Since Donald Trump assumed the White House in January, records show the Education Department has taken no initiative to approve applications for student loan forgiveness in fraudulent cases.
The Borrower Defense Rule allows students to get their federal loans forgiven, only if a school takes part in deceptive practices to encourage them to borrow debt.
Scheduled to become effective July 2, Education announced that the rule’s repayment schedule will be delayed so the department could rewrite two rules that would have made it easier for borrowers to get their loans forgiven.
Sen. Richard Durbin (D-Ill.) and four other senators questioned the department over concerns they had on student-loan forgiveness.
“This response shows that while the Department of Education has illegally delayed the new borrower defense rule, it has also stopped processing federal student loan relief under current regulations for tens of thousands of defrauded borrowers,” Durbin said in a statement.
According to Forbes, in 2017 alone there’s been nearly 15,000 borrower defense applications submitted to the Department of Education. During the President Obama’s White House tenure, there were more than 28,000 student applications approved.
Out of those claims, students have submitted cases against Corinthian, ITT Tech, University of Phoenix and DeVry.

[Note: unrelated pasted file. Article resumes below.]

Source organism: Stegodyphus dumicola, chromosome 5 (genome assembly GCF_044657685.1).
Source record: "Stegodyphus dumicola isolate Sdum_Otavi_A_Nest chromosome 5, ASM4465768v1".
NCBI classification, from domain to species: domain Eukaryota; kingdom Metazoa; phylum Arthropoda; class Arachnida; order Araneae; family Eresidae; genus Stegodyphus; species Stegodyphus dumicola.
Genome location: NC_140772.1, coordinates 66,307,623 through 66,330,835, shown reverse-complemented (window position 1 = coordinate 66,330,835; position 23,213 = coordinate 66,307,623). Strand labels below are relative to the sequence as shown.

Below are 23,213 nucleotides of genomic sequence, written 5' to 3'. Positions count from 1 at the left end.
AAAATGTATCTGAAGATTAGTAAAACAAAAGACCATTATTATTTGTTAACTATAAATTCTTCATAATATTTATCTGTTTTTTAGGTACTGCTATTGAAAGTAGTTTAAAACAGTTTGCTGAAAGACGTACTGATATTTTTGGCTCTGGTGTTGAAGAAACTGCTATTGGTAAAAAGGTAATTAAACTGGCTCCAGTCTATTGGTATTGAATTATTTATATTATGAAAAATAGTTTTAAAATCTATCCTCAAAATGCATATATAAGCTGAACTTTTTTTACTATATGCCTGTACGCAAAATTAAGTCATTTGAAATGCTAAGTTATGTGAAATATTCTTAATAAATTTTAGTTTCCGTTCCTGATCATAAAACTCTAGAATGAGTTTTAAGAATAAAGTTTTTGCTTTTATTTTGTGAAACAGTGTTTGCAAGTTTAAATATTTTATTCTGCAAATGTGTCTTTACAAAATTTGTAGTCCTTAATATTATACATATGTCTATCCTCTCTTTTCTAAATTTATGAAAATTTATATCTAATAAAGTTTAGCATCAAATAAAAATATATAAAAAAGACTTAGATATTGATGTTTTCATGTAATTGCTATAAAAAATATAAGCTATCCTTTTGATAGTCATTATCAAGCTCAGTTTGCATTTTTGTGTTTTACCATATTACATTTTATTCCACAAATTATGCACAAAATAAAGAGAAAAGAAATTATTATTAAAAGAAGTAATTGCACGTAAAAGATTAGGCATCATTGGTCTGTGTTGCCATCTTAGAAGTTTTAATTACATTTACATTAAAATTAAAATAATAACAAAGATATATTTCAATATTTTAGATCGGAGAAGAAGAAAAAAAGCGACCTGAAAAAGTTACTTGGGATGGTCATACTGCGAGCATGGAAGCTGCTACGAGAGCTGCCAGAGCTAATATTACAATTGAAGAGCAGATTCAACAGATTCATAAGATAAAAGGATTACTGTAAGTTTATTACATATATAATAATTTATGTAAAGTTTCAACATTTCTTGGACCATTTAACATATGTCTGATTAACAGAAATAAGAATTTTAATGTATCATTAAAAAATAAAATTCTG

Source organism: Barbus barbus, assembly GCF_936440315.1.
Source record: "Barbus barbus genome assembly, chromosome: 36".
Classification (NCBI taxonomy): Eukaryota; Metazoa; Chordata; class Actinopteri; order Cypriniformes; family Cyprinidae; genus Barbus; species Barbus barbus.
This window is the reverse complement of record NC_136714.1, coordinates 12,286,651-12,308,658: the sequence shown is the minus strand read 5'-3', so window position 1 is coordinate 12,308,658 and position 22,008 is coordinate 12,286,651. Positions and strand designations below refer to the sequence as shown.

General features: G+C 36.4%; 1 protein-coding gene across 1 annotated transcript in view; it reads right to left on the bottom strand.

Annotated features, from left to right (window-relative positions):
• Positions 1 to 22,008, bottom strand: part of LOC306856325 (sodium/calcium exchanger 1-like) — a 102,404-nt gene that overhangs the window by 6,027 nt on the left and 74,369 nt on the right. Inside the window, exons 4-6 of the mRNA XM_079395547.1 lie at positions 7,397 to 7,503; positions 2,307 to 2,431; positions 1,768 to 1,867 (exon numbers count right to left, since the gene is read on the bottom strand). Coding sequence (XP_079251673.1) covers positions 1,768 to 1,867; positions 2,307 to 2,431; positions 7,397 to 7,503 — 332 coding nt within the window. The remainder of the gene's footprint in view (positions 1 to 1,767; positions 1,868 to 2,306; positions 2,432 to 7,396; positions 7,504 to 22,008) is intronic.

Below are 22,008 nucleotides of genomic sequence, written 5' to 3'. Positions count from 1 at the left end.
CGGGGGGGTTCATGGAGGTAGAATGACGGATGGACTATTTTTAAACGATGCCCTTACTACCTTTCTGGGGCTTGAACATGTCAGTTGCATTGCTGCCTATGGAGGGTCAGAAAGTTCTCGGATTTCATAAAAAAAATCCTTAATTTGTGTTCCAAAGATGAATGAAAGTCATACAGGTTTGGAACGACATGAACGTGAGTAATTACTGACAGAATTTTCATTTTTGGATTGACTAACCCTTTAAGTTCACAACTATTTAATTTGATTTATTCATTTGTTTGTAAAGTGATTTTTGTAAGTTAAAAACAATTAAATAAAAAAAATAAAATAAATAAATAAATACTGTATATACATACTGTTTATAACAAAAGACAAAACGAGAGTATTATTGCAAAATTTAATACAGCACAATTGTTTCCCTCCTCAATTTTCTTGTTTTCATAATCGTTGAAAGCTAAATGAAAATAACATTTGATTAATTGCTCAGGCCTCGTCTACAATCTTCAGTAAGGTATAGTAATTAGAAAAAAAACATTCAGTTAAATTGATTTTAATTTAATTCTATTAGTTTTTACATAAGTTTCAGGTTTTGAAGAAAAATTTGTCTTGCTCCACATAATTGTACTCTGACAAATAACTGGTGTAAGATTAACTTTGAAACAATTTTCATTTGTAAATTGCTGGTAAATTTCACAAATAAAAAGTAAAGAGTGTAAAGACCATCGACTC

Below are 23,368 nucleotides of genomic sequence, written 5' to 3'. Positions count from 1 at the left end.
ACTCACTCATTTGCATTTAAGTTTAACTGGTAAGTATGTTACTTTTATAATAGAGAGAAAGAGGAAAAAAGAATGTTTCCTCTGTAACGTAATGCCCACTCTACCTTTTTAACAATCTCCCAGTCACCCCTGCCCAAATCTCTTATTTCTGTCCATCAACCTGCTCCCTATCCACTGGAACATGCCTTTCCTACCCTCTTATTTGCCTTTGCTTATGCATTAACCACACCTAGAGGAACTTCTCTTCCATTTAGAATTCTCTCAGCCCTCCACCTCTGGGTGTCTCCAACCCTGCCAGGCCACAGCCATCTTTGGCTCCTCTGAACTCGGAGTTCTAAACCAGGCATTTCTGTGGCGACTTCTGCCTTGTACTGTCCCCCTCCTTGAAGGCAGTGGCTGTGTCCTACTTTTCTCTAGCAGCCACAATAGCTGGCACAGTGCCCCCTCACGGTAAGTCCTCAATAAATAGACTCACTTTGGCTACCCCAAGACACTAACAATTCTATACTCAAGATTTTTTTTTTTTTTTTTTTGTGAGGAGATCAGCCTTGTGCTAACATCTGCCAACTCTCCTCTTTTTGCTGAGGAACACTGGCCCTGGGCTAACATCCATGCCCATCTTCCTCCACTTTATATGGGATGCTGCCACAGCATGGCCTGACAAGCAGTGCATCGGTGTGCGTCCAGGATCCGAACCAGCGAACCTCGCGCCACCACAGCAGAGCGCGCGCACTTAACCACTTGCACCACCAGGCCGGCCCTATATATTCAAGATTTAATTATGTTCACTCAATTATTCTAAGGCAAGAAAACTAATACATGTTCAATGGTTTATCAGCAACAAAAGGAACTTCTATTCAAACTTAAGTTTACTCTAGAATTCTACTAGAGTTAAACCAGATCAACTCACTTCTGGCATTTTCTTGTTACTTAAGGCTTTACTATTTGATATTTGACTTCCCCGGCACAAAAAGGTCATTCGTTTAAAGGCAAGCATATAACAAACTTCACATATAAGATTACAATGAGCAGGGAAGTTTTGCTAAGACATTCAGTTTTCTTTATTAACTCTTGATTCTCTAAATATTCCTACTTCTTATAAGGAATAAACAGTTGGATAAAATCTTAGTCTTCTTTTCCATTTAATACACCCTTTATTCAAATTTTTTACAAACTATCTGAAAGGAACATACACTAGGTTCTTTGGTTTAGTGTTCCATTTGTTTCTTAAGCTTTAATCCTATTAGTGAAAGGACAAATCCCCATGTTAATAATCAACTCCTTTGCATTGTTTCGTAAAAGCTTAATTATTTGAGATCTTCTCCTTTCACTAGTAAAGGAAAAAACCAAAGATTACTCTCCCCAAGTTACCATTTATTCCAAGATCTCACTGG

Secretary Betsy DeVos told this year’s applicants that the claims will be granted as fast as possible. Students may place their loans in forbearance during the claim’s waiting period. But forbearance only lasts six months, which has made the delay controversial among students.
Acting Education Under Secretary James Manning wrote in response to Sen. Durbin’s inquiry that borrowers could have their forbearance extended if their applications are still pending review.
New applications are likely to increase as 2017 progresses. Overall, there’s more than 65,000 pending claims to be granted. It’s also been speculated that top officials in the department aren’t being briefed on the rule’s progress, according to reports sent to Durbin.
“No borrower defense applications have been approved between Jan. 20, 2017, and today,” Manning admitted to Durbin.
This leaves students with one question in mind: When will the federal government begin to grant the claims?
The Education Department has given educational institutions until July 1, 2018 to carry out the rule.